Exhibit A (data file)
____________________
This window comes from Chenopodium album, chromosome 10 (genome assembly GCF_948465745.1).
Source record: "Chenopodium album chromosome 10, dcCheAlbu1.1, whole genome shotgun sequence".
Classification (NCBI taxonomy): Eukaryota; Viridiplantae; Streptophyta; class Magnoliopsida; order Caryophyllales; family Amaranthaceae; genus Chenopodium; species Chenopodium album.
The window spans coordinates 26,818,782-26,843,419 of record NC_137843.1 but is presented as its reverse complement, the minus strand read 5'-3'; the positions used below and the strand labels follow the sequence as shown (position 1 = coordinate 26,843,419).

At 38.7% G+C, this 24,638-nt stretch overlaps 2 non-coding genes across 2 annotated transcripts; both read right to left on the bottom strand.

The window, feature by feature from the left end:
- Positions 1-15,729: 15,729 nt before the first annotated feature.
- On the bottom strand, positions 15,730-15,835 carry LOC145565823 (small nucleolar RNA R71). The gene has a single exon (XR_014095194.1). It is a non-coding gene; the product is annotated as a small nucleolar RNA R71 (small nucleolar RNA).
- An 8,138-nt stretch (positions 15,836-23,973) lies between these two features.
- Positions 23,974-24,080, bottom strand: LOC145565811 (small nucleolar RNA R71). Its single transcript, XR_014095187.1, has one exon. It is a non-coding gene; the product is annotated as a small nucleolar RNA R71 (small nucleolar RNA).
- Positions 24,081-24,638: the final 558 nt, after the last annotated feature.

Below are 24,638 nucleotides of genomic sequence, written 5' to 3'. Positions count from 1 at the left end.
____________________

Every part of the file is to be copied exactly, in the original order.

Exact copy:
This window comes from Chenopodium album, chromosome 10 (genome assembly GCF_948465745.1).
Source record: "Chenopodium album chromosome 10, dcCheAlbu1.1, whole genome shotgun sequence".
Classification (NCBI taxonomy): Eukaryota; Viridiplantae; Streptophyta; class Magnoliopsida; order Caryophyllales; family Amaranthaceae; genus Chenopodium; species Chenopodium album.
The window spans coordinates 26,818,782-26,843,419 of record NC_137843.1 but is presented as its reverse complement, the minus strand read 5'-3'; the positions used below and the strand labels follow the sequence as shown (position 1 = coordinate 26,843,419).

At 38.7% G+C, this 24,638-nt stretch overlaps 2 non-coding genes across 2 annotated transcripts; both read right to left on the bottom strand.

The window, feature by feature from the left end:
- Positions 1-15,729: 15,729 nt before the first annotated feature.
- On the bottom strand, positions 15,730-15,835 carry LOC145565823 (small nucleolar RNA R71). The gene has a single exon (XR_014095194.1). It is a non-coding gene; the product is annotated as a small nucleolar RNA R71 (small nucleolar RNA).
- An 8,138-nt stretch (positions 15,836-23,973) lies between these two features.
- Positions 23,974-24,080, bottom strand: LOC145565811 (small nucleolar RNA R71). Its single transcript, XR_014095187.1, has one exon. It is a non-coding gene; the product is annotated as a small nucleolar RNA R71 (small nucleolar RNA).
- Positions 24,081-24,638: the final 558 nt, after the last annotated feature.

Below are 24,638 nucleotides of genomic sequence, written 5' to 3'. Positions count from 1 at the left end.